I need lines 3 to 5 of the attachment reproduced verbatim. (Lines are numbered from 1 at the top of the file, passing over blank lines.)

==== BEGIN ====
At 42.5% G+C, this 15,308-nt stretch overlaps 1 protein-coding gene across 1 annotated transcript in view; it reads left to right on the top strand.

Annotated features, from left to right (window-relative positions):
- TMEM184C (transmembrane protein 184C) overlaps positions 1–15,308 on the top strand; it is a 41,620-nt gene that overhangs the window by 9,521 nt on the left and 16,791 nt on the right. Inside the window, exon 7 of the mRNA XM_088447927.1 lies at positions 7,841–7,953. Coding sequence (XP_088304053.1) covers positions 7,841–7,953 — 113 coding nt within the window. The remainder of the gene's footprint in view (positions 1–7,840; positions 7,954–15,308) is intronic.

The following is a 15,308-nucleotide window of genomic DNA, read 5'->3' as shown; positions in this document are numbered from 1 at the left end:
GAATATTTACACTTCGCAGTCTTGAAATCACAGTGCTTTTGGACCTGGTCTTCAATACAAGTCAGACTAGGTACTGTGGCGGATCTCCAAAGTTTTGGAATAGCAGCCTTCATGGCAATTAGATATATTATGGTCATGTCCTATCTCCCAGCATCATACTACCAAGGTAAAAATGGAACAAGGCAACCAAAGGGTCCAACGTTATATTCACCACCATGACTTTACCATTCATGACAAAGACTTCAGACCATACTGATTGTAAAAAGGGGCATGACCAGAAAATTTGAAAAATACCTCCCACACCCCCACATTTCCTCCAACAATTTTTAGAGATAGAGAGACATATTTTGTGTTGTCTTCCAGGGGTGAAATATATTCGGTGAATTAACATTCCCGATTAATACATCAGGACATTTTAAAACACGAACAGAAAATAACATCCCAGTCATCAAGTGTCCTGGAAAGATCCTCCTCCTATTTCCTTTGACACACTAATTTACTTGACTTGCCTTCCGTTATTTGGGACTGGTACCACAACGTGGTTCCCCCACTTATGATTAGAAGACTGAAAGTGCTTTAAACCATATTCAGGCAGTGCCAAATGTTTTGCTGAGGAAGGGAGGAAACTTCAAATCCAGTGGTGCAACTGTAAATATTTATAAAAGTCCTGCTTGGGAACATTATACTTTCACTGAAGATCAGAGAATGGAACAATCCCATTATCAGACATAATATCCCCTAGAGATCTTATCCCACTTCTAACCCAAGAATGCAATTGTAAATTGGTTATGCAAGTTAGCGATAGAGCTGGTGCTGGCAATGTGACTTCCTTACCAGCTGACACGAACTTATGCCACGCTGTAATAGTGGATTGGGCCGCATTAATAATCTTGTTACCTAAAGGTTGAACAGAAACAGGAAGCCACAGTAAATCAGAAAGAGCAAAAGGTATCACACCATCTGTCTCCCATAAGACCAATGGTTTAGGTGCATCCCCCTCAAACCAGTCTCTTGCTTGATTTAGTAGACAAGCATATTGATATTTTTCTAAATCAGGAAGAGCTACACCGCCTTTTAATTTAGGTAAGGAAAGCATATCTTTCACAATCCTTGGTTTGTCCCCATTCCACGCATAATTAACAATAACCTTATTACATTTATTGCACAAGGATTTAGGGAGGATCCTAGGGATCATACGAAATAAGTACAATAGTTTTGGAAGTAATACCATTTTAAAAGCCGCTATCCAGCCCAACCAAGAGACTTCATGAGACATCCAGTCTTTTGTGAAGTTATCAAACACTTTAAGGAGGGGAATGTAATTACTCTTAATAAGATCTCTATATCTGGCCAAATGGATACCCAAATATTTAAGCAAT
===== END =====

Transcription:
- TMEM184C (transmembrane protein 184C) overlaps positions 1–15,308 on the top strand; it is a 41,620-nt gene that overhangs the window by 9,521 nt on the left and 16,791 nt on the right. Inside the window, exon 7 of the mRNA XM_088447927.1 lies at positions 7,841–7,953. Coding sequence (XP_088304053.1) covers positions 7,841–7,953 — 113 coding nt within the window. The remainder of the gene's footprint in view (positions 1–7,840; positions 7,954–15,308) is intronic.

The following is a 15,308-nucleotide window of genomic DNA, read 5'->3' as shown; positions in this document are numbered from 1 at the left end:
GAATATTTACACTTCGCAGTCTTGAAATCACAGTGCTTTTGGACCTGGTCTTCAATACAAGTCAGACTAGGTACTGTGGCGGATCTCCAAAGTTTTGGAATAGCAGCCTTCATGGCAATTAGATATATTATGGTCATGTCCTATCTCCCAGCATCATACTACCAAGGTAAAAATGGAACAAGGCAACCAAAGGGTCCAACGTTATATTCACCACCATGACTTTACCATTCATGACAAAGACTTCAGACCATACTGATTGTAAAAAGGGGCATGACCAGAAAATTTGAAAAATACCTCCCACACCCCCACATTTCCTCCAACAATTTTTAGAGATAGAGAGACATATTTTGTGTTGTCTTCCAGGGGTGAAATATATTCGGTGAATTAACATTCCCGATTAATACATCAGGACATTTTAAAACACGAACAGAAAATAACATCCCAGTCATCAAGTGTCCTGGAAAGATCCTCCTCCTATTTCCTTTGACACACTAATTTACTTGACTTGCCTTCCGTTATTTGGGACTGGTACCACAACGTGGTTCCCCCACTTATGATTAGAAGACTGAAAGTGCTTTAAACCATATTCAGGCAGTGCCAAATGTTTTGCTGAGGAAGGGAGGAAACTTCAAATCCAGTGGTGCAACTGTAAATATTTATAAAAGTCCTGCTTGGGAACATTATACTTTCACTGAAGATCAGAGAATGGAACAATCCCATTATCAGACATAATATCCCCTAGAGATCTTATCCCACTTCTAACCCAAGAATGCAATTGTAAATTGGTTATGCAAGTTAGCGATAGAGCTGGTGCTGGCAATGTGACTTCCTTACCAGCTGACACGAACTTATGCCACGCTGTAATAGTGGATTGGGCCGCATTAATAATCTTGTTACCTAAAGGTTGAACAGAAACAGGAAGCCACAGTAAATCAGAAAGAGCAAAAGGTATCACACCATCTGTCTCCCATAAGACCAATGGTTTAGGTGCATCCCCCTCAAACCAGTCTCTTGCTTGATTTAGTAGACAAGCATATTGATATTTTTCTAAATCAGGAAGAGCTACACCGCCTTTTAATTTAGGTAAGGAAAGCATATCTTTCACAATCCTTGGTTTGTCCCCATTCCACGCATAATTAACAATAACCTTATTACATTTATTGCACAAGGATTTAGGGAGGATCCTAGGGATCATACGAAATAAGTACAATAGTTTTGGAAGTAATACCATTTTAAAAGCCGCTATCCAGCCCAACCAAGAGACTTCATGAGACATCCAGTCTTTTGTGAAGTTATCAAACACTTTAAGGAGGGGAATGTAATTACTCTTAATAAGATCTCTATATCTGGCCAAATGGATACCCAAATATTTAAGCAAT